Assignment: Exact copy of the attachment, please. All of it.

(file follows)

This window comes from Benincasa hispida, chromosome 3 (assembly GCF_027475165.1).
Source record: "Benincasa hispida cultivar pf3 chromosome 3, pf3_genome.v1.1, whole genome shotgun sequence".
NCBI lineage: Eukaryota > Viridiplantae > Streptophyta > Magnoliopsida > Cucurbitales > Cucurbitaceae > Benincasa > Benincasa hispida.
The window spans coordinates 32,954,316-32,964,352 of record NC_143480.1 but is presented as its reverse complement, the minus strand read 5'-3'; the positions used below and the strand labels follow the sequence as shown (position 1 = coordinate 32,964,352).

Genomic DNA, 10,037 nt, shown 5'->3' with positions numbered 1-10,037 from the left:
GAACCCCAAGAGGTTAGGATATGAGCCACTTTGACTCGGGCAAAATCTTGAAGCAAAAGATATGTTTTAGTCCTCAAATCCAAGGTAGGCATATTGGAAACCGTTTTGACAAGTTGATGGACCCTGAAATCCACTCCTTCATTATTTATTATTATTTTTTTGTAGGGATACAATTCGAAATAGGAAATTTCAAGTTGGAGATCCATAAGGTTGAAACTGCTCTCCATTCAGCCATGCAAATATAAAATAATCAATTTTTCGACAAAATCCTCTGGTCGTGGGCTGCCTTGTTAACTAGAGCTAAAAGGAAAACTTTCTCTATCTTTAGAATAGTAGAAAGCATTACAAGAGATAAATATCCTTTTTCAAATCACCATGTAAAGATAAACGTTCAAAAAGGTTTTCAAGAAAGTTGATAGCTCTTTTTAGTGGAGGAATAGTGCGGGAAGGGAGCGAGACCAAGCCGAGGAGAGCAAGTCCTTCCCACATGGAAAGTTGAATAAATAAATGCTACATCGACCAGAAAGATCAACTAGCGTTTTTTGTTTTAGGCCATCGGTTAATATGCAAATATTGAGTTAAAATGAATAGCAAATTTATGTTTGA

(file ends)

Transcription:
This window comes from Benincasa hispida, chromosome 3 (assembly GCF_027475165.1).
Source record: "Benincasa hispida cultivar pf3 chromosome 3, pf3_genome.v1.1, whole genome shotgun sequence".
NCBI lineage: Eukaryota > Viridiplantae > Streptophyta > Magnoliopsida > Cucurbitales > Cucurbitaceae > Benincasa > Benincasa hispida.
The window spans coordinates 32,954,316-32,964,352 of record NC_143480.1 but is presented as its reverse complement, the minus strand read 5'-3'; the positions used below and the strand labels follow the sequence as shown (position 1 = coordinate 32,964,352).

Genomic DNA, 10,037 nt, shown 5'->3' with positions numbered 1-10,037 from the left:
GAACCCCAAGAGGTTAGGATATGAGCCACTTTGACTCGGGCAAAATCTTGAAGCAAAAGATATGTTTTAGTCCTCAAATCCAAGGTAGGCATATTGGAAACCGTTTTGACAAGTTGATGGACCCTGAAATCCACTCCTTCATTATTTATTATTATTTTTTTGTAGGGATACAATTCGAAATAGGAAATTTCAAGTTGGAGATCCATAAGGTTGAAACTGCTCTCCATTCAGCCATGCAAATATAAAATAATCAATTTTTCGACAAAATCCTCTGGTCGTGGGCTGCCTTGTTAACTAGAGCTAAAAGGAAAACTTTCTCTATCTTTAGAATAGTAGAAAGCATTACAAGAGATAAATATCCTTTTTCAAATCACCATGTAAAGATAAACGTTCAAAAAGGTTTTCAAGAAAGTTGATAGCTCTTTTTAGTGGAGGAATAGTGCGGGAAGGGAGCGAGACCAAGCCGAGGAGAGCAAGTCCTTCCCACATGGAAAGTTGAATAAATAAATGCTACATCGACCAGAAAGATCAACTAGCGTTTTTTGTTTTAGGCCATCGGTTAATATGCAAATATTGAGTTAAAATGAATAGCAAATTTATGTTTGA